Reviews Are In – “My Way” at Cinnabar Theater
Very excited to let everyone know what a successful run we had with the Frank Sinatra tribute, My Way, at Cinnabar Theater in Petaluma. We rounded out the 14 show run in great form and had sold-out houses at every show. Even added an unscheduled matinee to the run. Here are a couple of the local takes on the production.
I spent an enjoyable Saturday afternoon immersed in the musical world of Frank Sinatra, courtesy of Cinnabar Theater. Four fine performers backed by a live trio deliver a significant number of Sinatra’s greatest hits from the American standard canon. Organized and given connectivity by David Grapes and Todd Olson, “My Way: a Musical Tribute to Frank Sinatra” regales us with classic tunes spanning Sinatra’s five-decade career, as well as dipping into some lesser-known tunes from the 1300+ songs he recorded.
There’s no celebrity impersonation in this revue, which I was grateful for– too often those turn out cringe-worthy, suffering comparison with our glowing memory of the real personage. Instead, four talented vocalists– Carolyn Bacon, Rocky Blumhagen, Desiree Goyette-Bogas, and Mark Robinson– give us their own renditions of these favorites, paying homage to Sinatra but not trying to imitate him or his style. Song stylists in their own right, they sometimes take turns within a song, sometimes perform solo, and sometimes surprise us with a duet or quartet, rendering much-loved tunes in beautiful, blended harmony. At first I wasn’t sure I was going to like the harmony treatment– but the judicious arrangements and the blended voices are so pleasing the effect is a delightful enhancement of the tunes.
After some initial perkiness that smacks a bit too much of over-the-top musical theatre, the performers fall into the more relaxed, cool-jazz style of smooth standards, as if we are in a smoky cafe in Manhattan or L.A. Indeed, the Cinnabar stage area is transformed into a semblance of such a cafe (without the smoke), and the house includes small drink tables every few seats– presumably a concept engineered by director Jennifer King and scenic designer Wayne Hovey, to good effect.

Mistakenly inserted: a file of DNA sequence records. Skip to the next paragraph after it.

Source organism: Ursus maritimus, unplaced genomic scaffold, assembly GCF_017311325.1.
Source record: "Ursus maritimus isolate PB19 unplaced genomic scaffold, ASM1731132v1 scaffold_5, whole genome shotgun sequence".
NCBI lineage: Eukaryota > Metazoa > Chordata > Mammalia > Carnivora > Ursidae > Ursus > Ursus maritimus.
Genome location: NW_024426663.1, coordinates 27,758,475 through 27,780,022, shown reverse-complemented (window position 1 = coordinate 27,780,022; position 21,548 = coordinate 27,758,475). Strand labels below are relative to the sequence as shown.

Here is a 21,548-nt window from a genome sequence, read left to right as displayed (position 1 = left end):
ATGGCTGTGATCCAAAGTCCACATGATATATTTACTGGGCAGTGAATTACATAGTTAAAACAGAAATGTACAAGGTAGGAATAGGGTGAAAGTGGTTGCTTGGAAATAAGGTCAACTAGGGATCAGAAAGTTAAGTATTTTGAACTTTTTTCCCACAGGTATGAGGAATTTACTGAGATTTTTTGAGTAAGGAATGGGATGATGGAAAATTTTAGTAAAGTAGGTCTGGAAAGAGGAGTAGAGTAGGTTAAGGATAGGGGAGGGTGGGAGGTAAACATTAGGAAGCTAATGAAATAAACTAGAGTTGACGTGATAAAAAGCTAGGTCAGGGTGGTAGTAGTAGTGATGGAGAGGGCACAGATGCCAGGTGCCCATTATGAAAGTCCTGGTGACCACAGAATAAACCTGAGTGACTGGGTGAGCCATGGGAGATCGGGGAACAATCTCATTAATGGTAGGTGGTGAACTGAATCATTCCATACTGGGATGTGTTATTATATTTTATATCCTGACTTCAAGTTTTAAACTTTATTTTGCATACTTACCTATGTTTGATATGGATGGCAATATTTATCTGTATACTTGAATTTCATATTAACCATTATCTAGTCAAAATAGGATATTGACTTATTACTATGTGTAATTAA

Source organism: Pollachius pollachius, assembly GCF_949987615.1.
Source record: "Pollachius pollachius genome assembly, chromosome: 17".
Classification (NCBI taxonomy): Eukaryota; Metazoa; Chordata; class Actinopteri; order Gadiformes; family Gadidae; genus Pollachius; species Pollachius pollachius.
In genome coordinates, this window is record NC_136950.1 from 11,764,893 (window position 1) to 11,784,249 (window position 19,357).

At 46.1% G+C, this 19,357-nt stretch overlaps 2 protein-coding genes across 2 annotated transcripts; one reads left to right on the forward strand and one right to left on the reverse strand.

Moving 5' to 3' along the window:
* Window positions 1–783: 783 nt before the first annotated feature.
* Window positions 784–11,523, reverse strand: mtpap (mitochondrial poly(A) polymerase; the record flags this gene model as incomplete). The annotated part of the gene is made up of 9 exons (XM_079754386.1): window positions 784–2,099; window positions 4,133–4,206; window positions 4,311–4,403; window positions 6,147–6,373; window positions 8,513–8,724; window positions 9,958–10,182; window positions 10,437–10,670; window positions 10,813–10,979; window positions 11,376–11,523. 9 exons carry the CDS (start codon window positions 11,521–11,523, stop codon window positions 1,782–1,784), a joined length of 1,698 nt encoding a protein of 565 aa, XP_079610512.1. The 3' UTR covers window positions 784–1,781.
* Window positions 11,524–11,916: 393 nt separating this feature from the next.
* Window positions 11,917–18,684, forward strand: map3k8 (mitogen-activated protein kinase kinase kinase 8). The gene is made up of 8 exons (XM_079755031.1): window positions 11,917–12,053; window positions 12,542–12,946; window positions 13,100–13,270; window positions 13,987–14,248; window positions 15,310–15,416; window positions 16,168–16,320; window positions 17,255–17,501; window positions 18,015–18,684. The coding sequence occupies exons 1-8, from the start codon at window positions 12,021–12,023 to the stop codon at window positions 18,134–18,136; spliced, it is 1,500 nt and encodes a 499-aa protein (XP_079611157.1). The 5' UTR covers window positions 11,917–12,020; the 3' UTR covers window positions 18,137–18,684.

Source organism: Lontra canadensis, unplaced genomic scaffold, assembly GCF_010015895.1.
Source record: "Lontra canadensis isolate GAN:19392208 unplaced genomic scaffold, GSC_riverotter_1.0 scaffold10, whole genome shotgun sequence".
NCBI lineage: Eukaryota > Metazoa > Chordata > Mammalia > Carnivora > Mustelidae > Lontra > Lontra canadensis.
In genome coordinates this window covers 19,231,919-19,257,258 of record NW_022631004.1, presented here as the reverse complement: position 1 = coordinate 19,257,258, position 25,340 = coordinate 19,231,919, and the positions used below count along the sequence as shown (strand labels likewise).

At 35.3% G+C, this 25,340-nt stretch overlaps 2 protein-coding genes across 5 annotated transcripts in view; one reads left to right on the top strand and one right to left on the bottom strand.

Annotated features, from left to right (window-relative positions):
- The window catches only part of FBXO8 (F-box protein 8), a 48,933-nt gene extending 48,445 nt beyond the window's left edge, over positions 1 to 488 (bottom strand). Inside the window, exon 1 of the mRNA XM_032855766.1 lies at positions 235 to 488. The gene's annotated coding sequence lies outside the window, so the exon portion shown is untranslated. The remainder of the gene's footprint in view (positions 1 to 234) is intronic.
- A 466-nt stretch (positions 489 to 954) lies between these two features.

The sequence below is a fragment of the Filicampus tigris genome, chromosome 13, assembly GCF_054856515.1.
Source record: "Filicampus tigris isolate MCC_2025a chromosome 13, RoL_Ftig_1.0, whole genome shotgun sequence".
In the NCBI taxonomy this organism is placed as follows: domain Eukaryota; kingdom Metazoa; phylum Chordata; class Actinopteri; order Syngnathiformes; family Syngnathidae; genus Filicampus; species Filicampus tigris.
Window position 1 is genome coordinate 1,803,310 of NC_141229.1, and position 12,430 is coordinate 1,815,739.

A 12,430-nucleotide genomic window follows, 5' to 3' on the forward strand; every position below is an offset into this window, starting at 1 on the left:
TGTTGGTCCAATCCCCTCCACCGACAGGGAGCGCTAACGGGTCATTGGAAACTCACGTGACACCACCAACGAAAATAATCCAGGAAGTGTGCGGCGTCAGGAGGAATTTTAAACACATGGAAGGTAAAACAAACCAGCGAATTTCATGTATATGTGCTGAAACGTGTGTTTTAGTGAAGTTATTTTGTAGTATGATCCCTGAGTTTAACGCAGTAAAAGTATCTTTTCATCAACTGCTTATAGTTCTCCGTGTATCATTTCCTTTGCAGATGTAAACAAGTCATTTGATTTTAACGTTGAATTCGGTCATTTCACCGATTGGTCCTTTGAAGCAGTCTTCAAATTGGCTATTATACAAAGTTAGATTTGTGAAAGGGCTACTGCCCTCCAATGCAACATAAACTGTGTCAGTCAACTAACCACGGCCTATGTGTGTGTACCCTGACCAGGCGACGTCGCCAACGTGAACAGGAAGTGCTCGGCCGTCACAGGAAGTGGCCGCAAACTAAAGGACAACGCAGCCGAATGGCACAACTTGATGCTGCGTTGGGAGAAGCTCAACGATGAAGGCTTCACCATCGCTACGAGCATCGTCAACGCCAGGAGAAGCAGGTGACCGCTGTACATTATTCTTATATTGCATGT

The first act includes more lesser-known songs, and they’re a lot of fun, and then ends with a nice nod to Sinatra’s later career. Act two packs a wallop with more of the big blockbuster hits, given great arrangements appropriate to the numbers. Oddly enough, as you hear these contemporary performers knocking out a song, you feel somehow transported, as if hearing Sinatra’s voice simultaneously in your head– being reminded of what a great song it was when Sinatra recorded it for posterity and not feeling in the least cheated. It’s a strange kind of stereo magic, and totally works.
No review of the show would be complete without mentioning the trio of musicians playing backup– Cesar Cancino, who is also the show’s music director, does a mean jazz piano; teamed with Jan Martinelli on bass and Randy Hood on drums. Seamless, unobtrusive and yet standout. Would love to hear them any time…
Set by Hovey and lighting by Peter Parish work well together, and provide opportunities for movement and isolation. Costuming by Ellen Howes is better in Act Two than Act One, but always suitable for the style of the show. Director King does a nice job keeping the show moving and varied, for visual interest and focus.